"In the view of that CFO, the only real costs were ones that required writing a check..."

      How does one get to be a CFO without having taken a basic class in economics?
      • I know.

        It was a question that was asked frequently.

        Nobody ever got a good answer.
        • Simple: CFOs get paid to manage money, not make it

          Making money isn't in the CFO job description; they're bean counters -meaning someone else has bean there and made it for them to count.

          I have a nasty trick I like to use on the worst cases. CFOs like leases -I have no idea why, the tax reasons are long passe, and investors know enough to look past balance sheets and see leases. What I do is suggest getting their office PC gear on the same lease -with a 30 month expiry- as the company's key servers. The result? they'll fight to get you upgrade money instead of fighting to keep you from getting it.
  • Linux systems crash too!

    The need for isolation from poorly written code is not limited to mainframes or Windows.

    Just ask any Linux-based web hosting company about the problems they have with a client's php or perl script "going wild" and taking down a server.

    Suddently, Linux admins don't seem all that different from Windows admins or others - the need to sandbox apps that are written by others to avoid system-wide failure is just as important.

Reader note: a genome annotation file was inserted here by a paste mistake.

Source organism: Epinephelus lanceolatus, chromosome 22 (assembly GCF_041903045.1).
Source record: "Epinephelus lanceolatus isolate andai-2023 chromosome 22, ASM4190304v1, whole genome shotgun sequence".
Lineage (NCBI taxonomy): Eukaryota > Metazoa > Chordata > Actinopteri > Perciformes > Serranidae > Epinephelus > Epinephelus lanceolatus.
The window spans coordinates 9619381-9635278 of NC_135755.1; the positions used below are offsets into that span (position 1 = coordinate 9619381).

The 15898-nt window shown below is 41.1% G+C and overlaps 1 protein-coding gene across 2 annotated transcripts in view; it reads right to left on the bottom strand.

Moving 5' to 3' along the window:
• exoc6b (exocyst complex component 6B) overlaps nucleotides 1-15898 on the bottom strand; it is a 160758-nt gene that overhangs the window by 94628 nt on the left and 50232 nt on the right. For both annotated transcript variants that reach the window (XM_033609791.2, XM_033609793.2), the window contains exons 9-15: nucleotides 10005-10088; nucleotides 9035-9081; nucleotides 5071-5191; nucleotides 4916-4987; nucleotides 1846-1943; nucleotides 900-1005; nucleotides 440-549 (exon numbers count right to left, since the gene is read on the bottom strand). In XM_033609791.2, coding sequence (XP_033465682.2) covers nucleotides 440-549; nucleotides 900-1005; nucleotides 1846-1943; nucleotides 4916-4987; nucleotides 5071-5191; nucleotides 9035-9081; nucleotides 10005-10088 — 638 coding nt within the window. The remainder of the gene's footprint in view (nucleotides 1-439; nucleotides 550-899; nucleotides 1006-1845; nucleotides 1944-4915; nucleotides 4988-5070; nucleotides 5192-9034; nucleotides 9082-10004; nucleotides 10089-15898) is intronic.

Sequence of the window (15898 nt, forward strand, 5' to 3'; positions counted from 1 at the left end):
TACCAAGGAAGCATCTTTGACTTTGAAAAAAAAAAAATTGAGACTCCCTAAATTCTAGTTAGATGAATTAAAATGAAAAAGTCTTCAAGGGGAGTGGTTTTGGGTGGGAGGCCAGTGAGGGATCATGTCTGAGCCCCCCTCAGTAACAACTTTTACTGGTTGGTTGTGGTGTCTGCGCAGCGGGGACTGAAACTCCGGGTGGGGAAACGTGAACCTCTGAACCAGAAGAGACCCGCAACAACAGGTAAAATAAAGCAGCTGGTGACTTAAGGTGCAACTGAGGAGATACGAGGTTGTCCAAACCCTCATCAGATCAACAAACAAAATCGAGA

In a corporate environment, the equivalent is a centralized server opts team that needs to protect the crm app group from the financial team when each team's code is running on one box that has enough cpu and i/o power as you stated.
  • you got it wrong - virtualization is blade servers done right!

    Virtualization is really just an architectually elegant evolution of the horribly kludgy hardware solutions called blade servers.

    Virtualization gives all the management, isolation, scalability, and flexibility benefits that has everyone flocking to blade servers but without the negatives.

    Virtualization can be implemented on any host; it doesn't require buying into the proprietary blade chassis platform of a single vendor such as IBM or HP and then losing all the flexiblity in hardware pricing and configuration that we currently enjoy with standardized servers.

    Virtualization also lets you "slice and dice" the VM's anyway you want. Rather than being limited to the blad servers' marketing manager who has decided whether single cpu, dual cpu, blads are available or how much disk space he thinks you want on a blade, you can configure your own "virtual blade" any way you see fit since it based solely on the standardized resources of the underlying server.